For late breaking news and views visit The Forum. Find all the news you'll otherwise miss. We publish three times the amount of material there than what is in the magazine. Look for the latest Activist Alerts. Updated constantly, please feel free to post an article we may have missed.


So how do you like Trump so far?
And more importantly, what are you planning on doing about it?

Until the next time, Peace!

(c) 2019 Ernest Stewart a.k.a. Uncle Ernie is an unabashed radical, author, stand-up comic, DJ, actor, political pundit and managing editor and publisher of Issues & Alibis magazine. Visit me on Facebook. and like us when you do. Follow me on Twitter.

Is Trump Setting The US Up for Further al-Qaeda Attacks By Putting Troops In Saudi Arabia?
By Juan Cole

Ann Arbor (Informed Comment) - Trump is sending US troops to be based in Saudi Arabia, and King Salman has signed off on the paperwork.

Several hundred US military personnel will be at Prince Sultan Air Base, accompanying fighter jets and Patriot missile defense systems.

US troops were first based in Saudi Arabia during the Gulf War of 1990-91, when George H. W. Bush assembled a coalition to force Iraq back out of Kuwait, which it brutally occupied and tried to annex in August, 1990.

As Courtney Kube at NBC notes, in 1996, a terrorist bombing at Khobar Towers killed 19 US air force personnel and wounded 400 other persons, and as a result US servicemen were thereafter kept at Prince Sultan Airbase, which the US leased from the Saudis. The then no-fly zone over Iraq was policed from Prince Sultan.

Apparently everyone has forgotten that al-Qaeda made hay over the US military presence in Saudi Arabia. That country includes the twin holy cities of Mecca and Medina, and traditionalist Muslims believe that the second commander of the faithful, 'Umar ibn al-Khattab, forbade non-Muslims to live in the holy land.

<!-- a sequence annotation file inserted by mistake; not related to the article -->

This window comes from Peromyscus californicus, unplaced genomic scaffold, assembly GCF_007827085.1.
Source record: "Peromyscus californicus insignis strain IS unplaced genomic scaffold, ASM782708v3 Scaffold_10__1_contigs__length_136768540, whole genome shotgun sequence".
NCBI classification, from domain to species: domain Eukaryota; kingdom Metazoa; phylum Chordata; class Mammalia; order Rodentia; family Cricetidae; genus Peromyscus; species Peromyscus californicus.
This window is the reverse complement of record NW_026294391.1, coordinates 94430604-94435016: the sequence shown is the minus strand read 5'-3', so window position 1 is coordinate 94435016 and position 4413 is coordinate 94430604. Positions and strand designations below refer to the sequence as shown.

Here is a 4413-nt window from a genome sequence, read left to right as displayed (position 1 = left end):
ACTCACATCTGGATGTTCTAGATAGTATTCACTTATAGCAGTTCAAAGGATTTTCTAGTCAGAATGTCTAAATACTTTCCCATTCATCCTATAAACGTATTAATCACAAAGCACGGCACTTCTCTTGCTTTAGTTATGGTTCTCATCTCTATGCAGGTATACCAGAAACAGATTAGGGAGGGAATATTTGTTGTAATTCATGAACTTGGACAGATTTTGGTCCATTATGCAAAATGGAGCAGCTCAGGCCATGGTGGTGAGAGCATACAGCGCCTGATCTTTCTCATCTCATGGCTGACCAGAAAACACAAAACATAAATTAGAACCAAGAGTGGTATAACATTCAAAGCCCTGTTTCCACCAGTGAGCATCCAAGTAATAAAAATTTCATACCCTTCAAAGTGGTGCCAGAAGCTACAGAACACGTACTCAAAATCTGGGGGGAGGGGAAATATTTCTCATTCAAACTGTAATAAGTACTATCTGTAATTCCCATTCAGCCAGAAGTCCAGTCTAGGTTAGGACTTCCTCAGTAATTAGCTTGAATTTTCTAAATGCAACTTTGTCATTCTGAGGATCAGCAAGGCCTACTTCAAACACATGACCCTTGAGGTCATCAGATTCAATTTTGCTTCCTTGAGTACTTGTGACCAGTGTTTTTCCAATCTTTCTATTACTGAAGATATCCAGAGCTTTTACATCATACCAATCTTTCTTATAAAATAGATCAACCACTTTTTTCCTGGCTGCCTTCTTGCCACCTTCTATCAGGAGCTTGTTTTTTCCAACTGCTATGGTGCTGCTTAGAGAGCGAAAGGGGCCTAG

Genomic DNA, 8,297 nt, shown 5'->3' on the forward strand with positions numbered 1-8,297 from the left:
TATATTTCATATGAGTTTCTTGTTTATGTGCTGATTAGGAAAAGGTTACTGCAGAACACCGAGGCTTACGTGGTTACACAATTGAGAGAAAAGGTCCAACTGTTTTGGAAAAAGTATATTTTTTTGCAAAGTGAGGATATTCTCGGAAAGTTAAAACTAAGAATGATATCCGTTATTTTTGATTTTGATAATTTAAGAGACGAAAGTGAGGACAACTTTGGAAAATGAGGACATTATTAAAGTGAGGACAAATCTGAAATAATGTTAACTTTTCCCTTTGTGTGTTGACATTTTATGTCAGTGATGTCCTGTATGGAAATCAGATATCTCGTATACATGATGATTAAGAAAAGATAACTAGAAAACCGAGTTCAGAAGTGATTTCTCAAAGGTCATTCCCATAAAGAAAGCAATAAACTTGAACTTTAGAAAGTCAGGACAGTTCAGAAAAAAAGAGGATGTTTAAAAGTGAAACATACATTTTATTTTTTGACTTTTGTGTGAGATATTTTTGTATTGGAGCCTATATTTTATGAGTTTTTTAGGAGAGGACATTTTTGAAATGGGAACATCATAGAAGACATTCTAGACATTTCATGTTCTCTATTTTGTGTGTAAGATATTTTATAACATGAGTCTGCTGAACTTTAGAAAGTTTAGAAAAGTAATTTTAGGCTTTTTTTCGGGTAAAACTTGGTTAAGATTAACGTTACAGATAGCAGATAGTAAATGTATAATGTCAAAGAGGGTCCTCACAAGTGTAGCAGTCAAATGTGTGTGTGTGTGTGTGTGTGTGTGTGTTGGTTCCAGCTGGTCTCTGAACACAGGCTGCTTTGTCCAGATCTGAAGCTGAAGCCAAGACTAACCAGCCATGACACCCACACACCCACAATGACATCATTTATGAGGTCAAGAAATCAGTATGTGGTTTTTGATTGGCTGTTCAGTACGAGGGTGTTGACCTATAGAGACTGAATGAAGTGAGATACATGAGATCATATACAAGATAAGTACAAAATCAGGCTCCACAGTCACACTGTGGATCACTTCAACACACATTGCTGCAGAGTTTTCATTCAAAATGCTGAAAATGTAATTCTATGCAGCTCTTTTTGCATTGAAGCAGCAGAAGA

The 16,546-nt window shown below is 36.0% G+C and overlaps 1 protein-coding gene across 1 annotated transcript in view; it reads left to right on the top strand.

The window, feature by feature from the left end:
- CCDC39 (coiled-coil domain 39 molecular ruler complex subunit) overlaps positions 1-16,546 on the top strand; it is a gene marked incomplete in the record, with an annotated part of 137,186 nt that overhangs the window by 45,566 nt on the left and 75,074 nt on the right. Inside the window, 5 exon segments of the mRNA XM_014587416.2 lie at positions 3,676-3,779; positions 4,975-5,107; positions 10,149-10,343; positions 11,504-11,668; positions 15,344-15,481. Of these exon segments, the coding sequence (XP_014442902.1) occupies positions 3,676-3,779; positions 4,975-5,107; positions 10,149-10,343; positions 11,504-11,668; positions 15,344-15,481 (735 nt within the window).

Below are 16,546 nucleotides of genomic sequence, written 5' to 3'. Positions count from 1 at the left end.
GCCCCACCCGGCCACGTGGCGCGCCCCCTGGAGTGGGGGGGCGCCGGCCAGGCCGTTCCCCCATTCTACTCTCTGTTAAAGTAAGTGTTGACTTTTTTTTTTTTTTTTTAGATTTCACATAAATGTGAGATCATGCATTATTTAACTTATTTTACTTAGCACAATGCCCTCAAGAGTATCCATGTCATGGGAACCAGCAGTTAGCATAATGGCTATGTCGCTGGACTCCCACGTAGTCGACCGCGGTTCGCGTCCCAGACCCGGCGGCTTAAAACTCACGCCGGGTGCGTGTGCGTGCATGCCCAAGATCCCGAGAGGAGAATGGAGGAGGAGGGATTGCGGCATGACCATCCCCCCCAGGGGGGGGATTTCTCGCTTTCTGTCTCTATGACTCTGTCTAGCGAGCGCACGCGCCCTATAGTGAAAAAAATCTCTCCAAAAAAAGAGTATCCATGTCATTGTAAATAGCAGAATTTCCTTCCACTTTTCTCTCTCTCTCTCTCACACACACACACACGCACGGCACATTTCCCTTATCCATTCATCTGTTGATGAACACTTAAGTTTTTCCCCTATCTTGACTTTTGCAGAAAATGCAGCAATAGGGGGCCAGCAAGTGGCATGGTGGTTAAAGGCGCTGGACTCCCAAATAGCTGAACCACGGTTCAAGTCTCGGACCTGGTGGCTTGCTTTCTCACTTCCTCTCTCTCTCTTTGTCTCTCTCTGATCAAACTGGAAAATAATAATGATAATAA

Usama Bin Laden characterized the US military presence in Saudi Arabia, the monarch of which is the "Guardian of the Two Holy Shrines," as a military occupation by foreign Christians and Jews ("crusaders and Zionists") of the Muslim holy land. Al-Qaeda used this allegation as a recruiting tool, and Bin Laden gave it as one of three major motivations for the September 11, 2001, attacks (the others were the sanctions on Iraq that killed thousands of children and the Israeli occupation of Jerusalem).

After the 2003 US invasion and occupation of Iraq, the US had lots of bases there, and felt no further need for the Prince Sultan Airbase, from which it withdrew. Qatar also offered its facilities, and the US put 10,000 troops into al-Udeid Air Base.

The impetus for the return of US troops to Prince Sultan Airbase in Saudi Arabia is the renewed tensions with Iran, which Trump caused by breaching the 2015 nuclear deal with Tehran.

Saudi Arabia's King Salman may also have lobbied for this move because Riyadh put Qatar under blockade, and feels at a disadvantage in this struggle because the US base al-Udeid makes Washington tilt toward Doha. But the US should be telling King Salman to make nice with Qatar; it shouldn't be enabling his blockade by coddling Riyadh.

But it is a very, very bad idea.

First, al-Qaeda and kindred movements such as ISIL have not gone away. They will use this move very effectively for propaganda and for radicalization.

Second, Saudi Arabia in 2015 launched a massive and debilitating air war on little Yemen, in which Riyadh is still embroiled. The Houthis who control northern Yemen have managed to get hold of silkworm missiles and have occasionally struck substantially inside Saudi Arabia. The US is inserting itself further into this struggle, and Prince Sultan base could be targeted by the Houthis, though their technology and resources are limited.

Third, given the murder of dissident journalist Jamal Khashoggi, it is very bad optics for the US to be opening a base in Saudi Arabia. It looks like an endorsement of the assassination of dissidents.

Fourth, the bigger the US footprint in the region, the more exposed US personnel are to attacks, and hawks like Secretary of State Mike Pompeo and national security adviser John Bolton will manipulate any such attacks into a reason for the US to go to war with Iran.